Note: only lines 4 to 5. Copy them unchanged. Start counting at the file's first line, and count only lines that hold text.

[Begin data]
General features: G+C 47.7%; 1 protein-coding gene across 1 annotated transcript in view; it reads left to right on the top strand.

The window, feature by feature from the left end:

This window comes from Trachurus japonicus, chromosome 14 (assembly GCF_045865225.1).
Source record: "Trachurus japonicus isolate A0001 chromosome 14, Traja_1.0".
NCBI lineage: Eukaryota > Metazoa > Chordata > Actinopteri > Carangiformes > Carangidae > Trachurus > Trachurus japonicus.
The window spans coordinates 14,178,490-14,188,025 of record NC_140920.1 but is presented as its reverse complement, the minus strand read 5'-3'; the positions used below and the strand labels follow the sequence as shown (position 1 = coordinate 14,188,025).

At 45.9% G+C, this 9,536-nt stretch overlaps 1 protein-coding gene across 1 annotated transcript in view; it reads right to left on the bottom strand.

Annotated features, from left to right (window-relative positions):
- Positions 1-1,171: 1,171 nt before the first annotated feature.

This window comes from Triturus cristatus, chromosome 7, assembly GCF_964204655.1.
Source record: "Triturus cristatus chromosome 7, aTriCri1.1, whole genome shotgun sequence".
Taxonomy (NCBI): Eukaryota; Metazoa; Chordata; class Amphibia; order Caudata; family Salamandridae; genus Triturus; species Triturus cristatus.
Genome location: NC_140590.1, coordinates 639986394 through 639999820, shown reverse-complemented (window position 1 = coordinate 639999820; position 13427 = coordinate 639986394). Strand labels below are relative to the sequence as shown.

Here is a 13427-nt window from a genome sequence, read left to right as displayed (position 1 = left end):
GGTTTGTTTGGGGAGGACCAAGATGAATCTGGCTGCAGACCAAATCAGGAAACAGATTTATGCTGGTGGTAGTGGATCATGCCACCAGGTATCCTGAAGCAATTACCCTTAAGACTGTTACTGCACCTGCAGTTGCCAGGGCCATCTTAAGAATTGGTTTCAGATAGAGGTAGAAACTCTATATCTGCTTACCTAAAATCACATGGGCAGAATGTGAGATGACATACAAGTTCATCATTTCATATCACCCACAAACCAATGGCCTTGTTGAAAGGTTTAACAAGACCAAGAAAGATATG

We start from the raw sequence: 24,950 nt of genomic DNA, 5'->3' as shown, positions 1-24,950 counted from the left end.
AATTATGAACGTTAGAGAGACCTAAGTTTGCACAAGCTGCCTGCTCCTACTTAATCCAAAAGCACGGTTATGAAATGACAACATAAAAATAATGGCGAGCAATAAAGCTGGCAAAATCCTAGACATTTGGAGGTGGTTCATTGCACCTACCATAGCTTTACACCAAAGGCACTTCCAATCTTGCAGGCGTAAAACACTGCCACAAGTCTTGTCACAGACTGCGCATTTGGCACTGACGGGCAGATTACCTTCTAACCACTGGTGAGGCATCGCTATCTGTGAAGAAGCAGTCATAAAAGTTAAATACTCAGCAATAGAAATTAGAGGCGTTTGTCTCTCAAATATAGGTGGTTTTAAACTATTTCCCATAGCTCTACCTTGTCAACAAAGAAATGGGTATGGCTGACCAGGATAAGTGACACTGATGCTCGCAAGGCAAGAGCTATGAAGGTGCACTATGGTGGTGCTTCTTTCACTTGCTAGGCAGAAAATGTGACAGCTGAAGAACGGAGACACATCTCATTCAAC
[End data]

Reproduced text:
Source record: "Trachurus japonicus isolate A0001 chromosome 14, Traja_1.0".
NCBI lineage: Eukaryota > Metazoa > Chordata > Actinopteri > Carangiformes > Carangidae > Trachurus > Trachurus japonicus.